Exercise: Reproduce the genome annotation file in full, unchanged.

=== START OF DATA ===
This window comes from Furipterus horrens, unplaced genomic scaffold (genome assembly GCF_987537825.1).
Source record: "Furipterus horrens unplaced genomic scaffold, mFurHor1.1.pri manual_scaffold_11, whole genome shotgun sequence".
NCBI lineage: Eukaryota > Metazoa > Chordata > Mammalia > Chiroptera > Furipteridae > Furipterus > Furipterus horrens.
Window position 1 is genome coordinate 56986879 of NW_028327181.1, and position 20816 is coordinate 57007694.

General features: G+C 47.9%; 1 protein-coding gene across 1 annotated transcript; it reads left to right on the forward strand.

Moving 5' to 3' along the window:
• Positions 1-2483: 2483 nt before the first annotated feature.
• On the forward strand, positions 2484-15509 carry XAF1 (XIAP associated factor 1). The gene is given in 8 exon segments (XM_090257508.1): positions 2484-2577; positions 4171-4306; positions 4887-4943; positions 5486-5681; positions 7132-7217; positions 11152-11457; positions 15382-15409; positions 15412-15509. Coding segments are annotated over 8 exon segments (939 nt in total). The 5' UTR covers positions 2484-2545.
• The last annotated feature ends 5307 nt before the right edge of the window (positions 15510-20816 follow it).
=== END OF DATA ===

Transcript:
This window comes from Furipterus horrens, unplaced genomic scaffold (genome assembly GCF_987537825.1).
Source record: "Furipterus horrens unplaced genomic scaffold, mFurHor1.1.pri manual_scaffold_11, whole genome shotgun sequence".
NCBI lineage: Eukaryota > Metazoa > Chordata > Mammalia > Chiroptera > Furipteridae > Furipterus > Furipterus horrens.
Window position 1 is genome coordinate 56986879 of NW_028327181.1, and position 20816 is coordinate 57007694.

General features: G+C 47.9%; 1 protein-coding gene across 1 annotated transcript; it reads left to right on the forward strand.

Moving 5' to 3' along the window:
• Positions 1-2483: 2483 nt before the first annotated feature.
• On the forward strand, positions 2484-15509 carry XAF1 (XIAP associated factor 1). The gene is given in 8 exon segments (XM_090257508.1): positions 2484-2577; positions 4171-4306; positions 4887-4943; positions 5486-5681; positions 7132-7217; positions 11152-11457; positions 15382-15409; positions 15412-15509. Coding segments are annotated over 8 exon segments (939 nt in total). The 5' UTR covers positions 2484-2545.
• The last annotated feature ends 5307 nt before the right edge of the window (positions 15510-20816 follow it).